Redskins Film Review: RG III

October, 2, 2013
Thoughts and observations on Robert Griffin III’s game versus the Oakland Raiders:
  1. Maybe Griffin isn’t quite what he was pre-knee injury, but he’s getting closer. By the way, you get there by playing because it’s as much a mental exercise as it is physical when coming back from a knee injury. Regardless, Griffin had several plays that showed his legs are becoming assets once again, by extending plays whether with a slide in the pocket or by eluding a blitzing corner. Yes, there were a couple times in which the Raiders pressured him into throwaways instead of scrambles. Other quarterbacks would not have escaped those situations.
  2. Griffin still has a tendency to lock on a target or, at the least, not influence defenders with his eyes. It’s among the areas he’ll need to keep focusing on moving forward if he wants to improve in the pocket. Every game you see a defender get a good break in zone coverage because of this, leading to a breakup. Linebacker Kevin Burnett dropped into coverage on one zone (in a curl area) and broke early toward receiver Pierre Garcon because Griffin eyed him the whole way. Griffin had less of a target and threw wide (and incomplete). It wasn’t the only example. It also happened early on an out to Leonard Hankerson; the corner sat on the route as he read Griffin’s eyes and forced a tougher throw.
  3. On the fourth-and-3 play, the Redskins had a good play called but Griffin failed to throw the ball. Safety Charles Woodson was unblocked because the Raiders overloaded that side -- and all the linemen were engaged. That put it on Griffin. Santana Moss, in a stack formation on the left, was open after getting a screen. He was not open long, but he was open. Griffin started to throw, but pulled it back down and anticipated a deeper route coming open. He did not have that sort of time; Woodson drilled him.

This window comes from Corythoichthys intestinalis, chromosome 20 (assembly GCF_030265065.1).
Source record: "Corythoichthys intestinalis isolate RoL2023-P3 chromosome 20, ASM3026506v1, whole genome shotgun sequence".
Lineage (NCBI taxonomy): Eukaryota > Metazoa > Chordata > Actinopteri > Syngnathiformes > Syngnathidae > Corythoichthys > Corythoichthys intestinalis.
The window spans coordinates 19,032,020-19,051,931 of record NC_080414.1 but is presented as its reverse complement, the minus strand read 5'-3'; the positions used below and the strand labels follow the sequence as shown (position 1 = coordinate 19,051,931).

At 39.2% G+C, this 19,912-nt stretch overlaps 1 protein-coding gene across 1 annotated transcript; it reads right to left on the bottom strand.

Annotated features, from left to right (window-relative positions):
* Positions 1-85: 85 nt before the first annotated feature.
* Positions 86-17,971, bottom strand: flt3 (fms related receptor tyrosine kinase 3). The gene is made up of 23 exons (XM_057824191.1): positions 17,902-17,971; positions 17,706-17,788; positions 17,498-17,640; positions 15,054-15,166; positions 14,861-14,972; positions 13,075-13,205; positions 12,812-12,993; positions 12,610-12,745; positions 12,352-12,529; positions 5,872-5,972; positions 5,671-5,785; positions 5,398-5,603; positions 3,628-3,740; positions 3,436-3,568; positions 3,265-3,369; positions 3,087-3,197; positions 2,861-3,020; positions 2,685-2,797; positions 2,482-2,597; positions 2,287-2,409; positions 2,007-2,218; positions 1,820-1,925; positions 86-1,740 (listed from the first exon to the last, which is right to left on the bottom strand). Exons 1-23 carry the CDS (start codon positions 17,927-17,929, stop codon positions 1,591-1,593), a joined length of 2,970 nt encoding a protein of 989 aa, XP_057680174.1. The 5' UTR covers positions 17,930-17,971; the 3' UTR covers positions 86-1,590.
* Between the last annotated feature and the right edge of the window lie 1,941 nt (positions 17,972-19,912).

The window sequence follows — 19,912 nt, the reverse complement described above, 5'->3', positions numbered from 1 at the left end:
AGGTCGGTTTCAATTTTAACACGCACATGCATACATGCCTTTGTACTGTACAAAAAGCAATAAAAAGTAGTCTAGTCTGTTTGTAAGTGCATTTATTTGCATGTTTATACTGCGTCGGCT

4. There’s a lot to like about what Griffin did against a solid defense. He’s limiting his hits with unnecessary scrambles. The Raiders played a lot of zone, which can be tougher to run against or at least leads to bigger hits -- defenders already are staring at him and can gather more momentum coming forward. On one bootleg to the left, Griffin had room to run had he wanted it -- the corner was about 10 yards off. Griffin likely would have scrambled for seven or eight yards. Instead, he threw back to the middle to a wide open Niles Paul who gained 16. That also could stem from knowing the offense better and trusting where players will be. He also had another run-and-dump pass to Roy Helu (not that one). This time, against a three-man rush (and zone coverage), he started up through the left side. Two linebackers, including Burnett, took off after Helu. Burnett then stopped and ran at Griffin, who finessed a nice pass to Helu on the run for a 15-yard gain. Again: his legs don’t need to equal long runs by him. But they were a factor. He did take off a little early on his two-yard scramble (ending in the ugly plop down slide). Had he kept his eyes downfield, he had either Paul or Garcon as legitimate options. That’s a tougher one though.